A United Nations human rights expert today urged Tunisia’s interim Government to seize the opportunity of the current transition to establish and institutionalize safeguards to prevent the torture and ill-treatment of people in the North African country.
“A ‘wait-and-see’ attitude in anticipation of the Constituent Assembly election in July may be hampering the possibility of delivering bold and aggressive steps in restoring justice for past and recent abuses, prosecuting perpetrators and honouring victims,” said Juan Méndez, the UN Special Rapporteur on Torture, at the end of his fact-finding mission to Tunisia.
“The challenges faced by the ongoing transition in the country are daunting. At the same time Tunisians are living through a period that is full of promise and hope for a better future.”
Civil unrest forced Tunisia’s former president, Zine El Abidine Ben Ali, to flee the country in January as people took to the streets in often violent protests against the rising prices of essential commodities, lack of job opportunities, corruption and limitations on fundamental rights and freedoms.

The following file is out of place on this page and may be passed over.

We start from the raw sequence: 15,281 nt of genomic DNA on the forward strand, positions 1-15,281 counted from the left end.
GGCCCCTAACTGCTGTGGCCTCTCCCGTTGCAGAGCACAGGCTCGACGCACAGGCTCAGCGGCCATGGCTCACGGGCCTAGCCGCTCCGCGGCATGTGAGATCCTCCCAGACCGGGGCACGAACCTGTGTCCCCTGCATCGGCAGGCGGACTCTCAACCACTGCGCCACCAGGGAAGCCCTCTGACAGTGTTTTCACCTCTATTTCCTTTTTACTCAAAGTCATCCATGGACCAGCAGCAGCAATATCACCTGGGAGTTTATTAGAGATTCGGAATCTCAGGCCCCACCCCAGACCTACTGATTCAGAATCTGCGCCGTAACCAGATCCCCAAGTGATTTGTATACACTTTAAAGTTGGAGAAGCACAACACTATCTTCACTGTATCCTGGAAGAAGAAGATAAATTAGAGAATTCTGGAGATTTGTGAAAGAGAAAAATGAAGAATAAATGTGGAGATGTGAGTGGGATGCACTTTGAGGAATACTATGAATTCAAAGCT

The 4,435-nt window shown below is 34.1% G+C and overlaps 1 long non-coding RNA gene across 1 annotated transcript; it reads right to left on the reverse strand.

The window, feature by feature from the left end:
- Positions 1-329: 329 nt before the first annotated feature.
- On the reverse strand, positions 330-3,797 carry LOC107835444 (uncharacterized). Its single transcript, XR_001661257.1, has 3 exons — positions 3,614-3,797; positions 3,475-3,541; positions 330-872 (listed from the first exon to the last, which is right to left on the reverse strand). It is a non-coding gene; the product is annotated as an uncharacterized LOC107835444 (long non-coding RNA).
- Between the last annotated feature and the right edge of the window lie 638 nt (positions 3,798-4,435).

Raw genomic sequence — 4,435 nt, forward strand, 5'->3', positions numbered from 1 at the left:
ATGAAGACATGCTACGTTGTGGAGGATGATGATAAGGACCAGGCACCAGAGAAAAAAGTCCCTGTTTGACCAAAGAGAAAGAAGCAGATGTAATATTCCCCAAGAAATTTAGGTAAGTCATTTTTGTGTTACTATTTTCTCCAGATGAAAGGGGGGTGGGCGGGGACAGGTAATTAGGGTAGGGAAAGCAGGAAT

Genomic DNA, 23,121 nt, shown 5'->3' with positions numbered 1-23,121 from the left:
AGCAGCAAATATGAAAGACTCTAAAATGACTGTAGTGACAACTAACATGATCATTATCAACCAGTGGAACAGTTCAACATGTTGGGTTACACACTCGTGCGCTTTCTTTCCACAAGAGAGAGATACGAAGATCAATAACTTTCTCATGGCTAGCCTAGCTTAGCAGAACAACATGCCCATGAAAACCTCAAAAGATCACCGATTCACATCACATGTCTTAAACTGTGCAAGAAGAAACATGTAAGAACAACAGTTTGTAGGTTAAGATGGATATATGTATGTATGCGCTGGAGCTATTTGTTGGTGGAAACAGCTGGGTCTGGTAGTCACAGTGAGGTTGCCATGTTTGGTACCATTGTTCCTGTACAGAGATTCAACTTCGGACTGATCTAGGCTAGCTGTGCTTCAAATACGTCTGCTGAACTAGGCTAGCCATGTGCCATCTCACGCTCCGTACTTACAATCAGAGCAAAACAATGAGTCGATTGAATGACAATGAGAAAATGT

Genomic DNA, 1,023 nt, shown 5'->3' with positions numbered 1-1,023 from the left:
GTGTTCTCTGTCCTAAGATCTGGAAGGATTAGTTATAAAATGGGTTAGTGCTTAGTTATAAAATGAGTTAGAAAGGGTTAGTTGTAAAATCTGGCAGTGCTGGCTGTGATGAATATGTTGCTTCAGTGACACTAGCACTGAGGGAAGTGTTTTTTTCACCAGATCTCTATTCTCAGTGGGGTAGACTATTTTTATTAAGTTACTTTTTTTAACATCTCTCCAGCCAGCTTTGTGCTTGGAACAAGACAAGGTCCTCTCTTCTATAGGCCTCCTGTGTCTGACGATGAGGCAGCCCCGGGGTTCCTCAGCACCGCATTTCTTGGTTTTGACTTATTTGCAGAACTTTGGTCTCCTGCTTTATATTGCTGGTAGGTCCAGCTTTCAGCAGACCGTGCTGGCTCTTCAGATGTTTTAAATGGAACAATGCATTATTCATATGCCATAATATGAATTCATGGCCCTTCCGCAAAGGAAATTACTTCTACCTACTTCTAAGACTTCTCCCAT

Mr. Méndez noted that “although the practice of torture and ill-treatment may have decreased vis-à-vis the notorious and endemic practice of torture committed during the Ben Ali regime, episodes of beatings of detainees upon arrest or within the first hours of pre-trial detention, as well as during interrogation, reflect the fact that the old habits of police agents are not easily eradicated.
“Given the lack of effective safeguards during arrest and detention, the legacy of abusive treatment by law-enforcement agents in the past, the lack of sufficiently speedy investigations into allegations of torture and ill-treatment, persons deprived of their liberty remain extremely vulnerable to torture and ill-treatment.”
On violations perpetrated during Mr. Ben Ali’s regime, and the abuses committed at the time of the revolution, the independent expert welcomed the preliminary monetary compensation offered to victims and their families, as well as the amnesty and pardons granted to many of those convicted in unfair trials.
Mr. Méndez, however, stressed that “swift, effective and independent criminal investigations against alleged perpetrators of torture and ill-treatment should be ensured, and administrative programmes should be launched offering redress and reparation services to victims of past and recent violations.”
“Restoring justice for past abuses, honouring victims and reacting firmly when abuses occur are urgent measures that cannot wait. To ensure the establishment of solid safeguards against torture and ill-treatment, broad and participatory debates should be launched on constitutional, legislative and administrative reforms and on what kind of state Tunisians want to build for their future.”